Hot Springs: The Valley Of Vapors
Horse Shoe Bath House
Hot Springs National Park
The famed Spanish Explorer, Hernando DeSoto, called it "The Valley of the Vapors,” when he discovered it in 1541.
Today, it’s known as Hot Springs National Park in the Ouachita Mountains of Arkansas. Before DeSoto, Native Americans held the site to be sacred. Various tribes gathered at the healing waters to bathe. The springs were considered neutral ground where all animosity and differences were set aside.
The Spanish explorers stayed just long enough to claim the land for Spain and leave European diseases that devastated the local population. Desoto himself became sick and died in 1542 as they were leaving what would become known as the Arkansas Territory.
The Ozark Bathhouse
Reputed To Heal Illness
Though not scientifically proven the mineral waters are reputed to heal illness and afflictions for those who drink the water or bathe in it. Therefore, many have come to the renowned springs seeking cures. It’s believed veins of quartz are responsible for the healing energies of the waters.
The average water temperature is 143-147 degrees and the water flowing today took over 4,000 years to filter down through the sedimentary layers. There are two camps of thought concerning what produces the high temperatures. Some believe water percolates very slowly down through the earth’s surface until reaching superheated areas and then rushes rapidly back to the surface. The other contends high pressure forcing water through small fissures causes it.
Oldest Federal Reserve
Hot Springs National Park is the oldest Federal Reserve in the United States. Hot Springs National Park was established in 1921. It became the nation’s first National Reservation in 1832, to provide federal protection predating The Yellowstone National Park by about 40 years. The City of Hot Springs is the only one located within a national park.
Over the centuries the land has been laid claim to by one country or group after another. In 1673, the French found it and claimed it France. When the French and Indian War ended in 1763, the area again came under Spanish rule. In 1800, ownership went to Napoleon’s French Empire before President Thomas Jefferson purchased the land in the Louisiana Purchase of 1803. However, the President considered the land as still belonging to the Quapaw Indians making any previous claims null and void.
The Civil War
During the Civil War most residents fled to Texas or Louisiana and remained there until the war ended. In 1862, after the Union won the Battle of Pea Ridge Confederate Governor Henry Rector feared the capital city of Little Rock would soon be captured by Union forces. Therefore, he moved his entire staff from Little Rock to Hot Springs. However the Union Army didn’t attack as expected and Rector moved the state government back to Little Rock…only to have Little Rock fall to the Union in September 1863.
Following the war, Hot Springs was visited by guerrilla bands loyal both to the Union and the Confederacy. They pillaged and burned the town until only a handful of buildings were left.
The city then underwent a construction boom of bathhouses and hotels and the population quickly increased. The first bath house was built in 1854 by John C. Hale and the famous “Bath House Row” was born. Bathhouse Row today, is a group of eight architecturally significant structures. Most of these were built between 1912 and 1923. Two bath houses, the Buckstaff and the Quapaw, are still in operation.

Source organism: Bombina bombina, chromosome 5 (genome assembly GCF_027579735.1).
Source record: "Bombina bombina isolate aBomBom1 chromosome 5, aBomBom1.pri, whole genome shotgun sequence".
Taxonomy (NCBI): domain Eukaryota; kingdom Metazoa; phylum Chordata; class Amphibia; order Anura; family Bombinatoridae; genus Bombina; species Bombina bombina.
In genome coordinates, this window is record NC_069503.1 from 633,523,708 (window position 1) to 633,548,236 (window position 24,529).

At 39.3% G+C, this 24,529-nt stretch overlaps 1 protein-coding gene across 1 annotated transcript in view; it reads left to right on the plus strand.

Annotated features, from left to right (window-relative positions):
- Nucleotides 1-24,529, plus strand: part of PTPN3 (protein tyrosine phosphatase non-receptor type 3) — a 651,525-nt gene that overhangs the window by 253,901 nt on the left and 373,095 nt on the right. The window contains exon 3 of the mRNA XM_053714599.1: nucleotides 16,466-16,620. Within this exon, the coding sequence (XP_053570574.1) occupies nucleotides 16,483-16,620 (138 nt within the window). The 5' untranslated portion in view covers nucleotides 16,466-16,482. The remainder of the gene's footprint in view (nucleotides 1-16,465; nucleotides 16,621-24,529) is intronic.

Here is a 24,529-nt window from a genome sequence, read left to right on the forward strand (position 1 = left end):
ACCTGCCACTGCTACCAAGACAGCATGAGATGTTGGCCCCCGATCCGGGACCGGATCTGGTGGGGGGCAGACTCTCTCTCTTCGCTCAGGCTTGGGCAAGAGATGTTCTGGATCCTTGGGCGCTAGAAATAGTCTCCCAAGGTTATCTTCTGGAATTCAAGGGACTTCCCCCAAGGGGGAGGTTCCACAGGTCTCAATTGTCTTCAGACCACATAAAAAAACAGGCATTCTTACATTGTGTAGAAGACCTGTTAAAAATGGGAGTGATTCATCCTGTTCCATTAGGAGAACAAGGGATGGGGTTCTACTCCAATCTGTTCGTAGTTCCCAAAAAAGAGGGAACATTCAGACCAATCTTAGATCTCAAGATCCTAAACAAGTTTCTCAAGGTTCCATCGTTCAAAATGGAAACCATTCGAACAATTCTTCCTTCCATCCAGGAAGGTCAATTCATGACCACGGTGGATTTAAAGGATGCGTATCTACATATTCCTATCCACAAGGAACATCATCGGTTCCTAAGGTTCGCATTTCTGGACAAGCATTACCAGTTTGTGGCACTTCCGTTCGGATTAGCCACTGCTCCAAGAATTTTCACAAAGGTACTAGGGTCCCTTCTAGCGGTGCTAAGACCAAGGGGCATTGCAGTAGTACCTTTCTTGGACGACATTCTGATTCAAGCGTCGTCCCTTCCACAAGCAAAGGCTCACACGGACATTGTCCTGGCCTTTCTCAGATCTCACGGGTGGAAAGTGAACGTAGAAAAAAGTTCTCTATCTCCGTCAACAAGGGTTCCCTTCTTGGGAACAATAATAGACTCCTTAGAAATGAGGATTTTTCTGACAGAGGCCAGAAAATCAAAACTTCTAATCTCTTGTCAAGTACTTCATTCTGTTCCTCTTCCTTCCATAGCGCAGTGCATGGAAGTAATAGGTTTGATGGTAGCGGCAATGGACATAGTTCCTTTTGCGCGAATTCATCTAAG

By 1873, six bathhouses and twenty-four hotels had been built. A multi-millionaire from Chicago built a railroad running from Hot Springs to Malvern, Arkansas. This railroad attracted many visitors to the city. In 1875, Samuel Fordyce, a businessman from Ohio, built the Arlington Hotel, the first luxury hotel in Hot Springs.
By 1884 gambling had become a profitable business and gambling control was split by two factions…Frank Flynn and Major S. A. Doran. Competition became so fierce these rivals had an all out gunfight in the streets. The causalities outnumbered the body count of the famous 1881 shootout in Tombstone at the OK Corral.
A vigilante group formed within hours and rounded up as many gamblers as they could locate and put them on the next train out of town. Even so, visitors rushed to get out of the city.
The City of Hot Springs in Garland County has had many famous residents, the most famous of which was former President Bill Clinton, who spent his boyhood there. However, there were also a few infamous people who spent time in the city. Frank and Jesse James visit to the historic town coincidently coincided with two robberies.
In 1887, the notorious Wyatt Earp dropped in to relax with a bit of gambling. Earp became quarrelsome when his luck at the tables turned sour. He received a visit from Chief of Police Toler, who had a reputation of being a pretty tough person himself. Toler informed Earp of the unwritten policy of peace in the “Valley of Vapors”. However, the next evening found Earp losing again. This time Toler disarmed the famous gunfighter and ran him out of town.
By 1921 the city had become a popular resort featuring gambling, a national park, thermal water spas and horse racing. These activities attracted the likes of gangsters Al Capone and Lucky Luciano.
Today, Hot Springs boasts many annual events including the Documentary Film Festival Hot Springs Music Festival, the downtown Bathtub Races, Valley of the Vapors Independent Music Festival, Hot Springs Jazz Festival, Hot Springs Blues Festival and the World's Shortest Saint Patrick's Day Parade.
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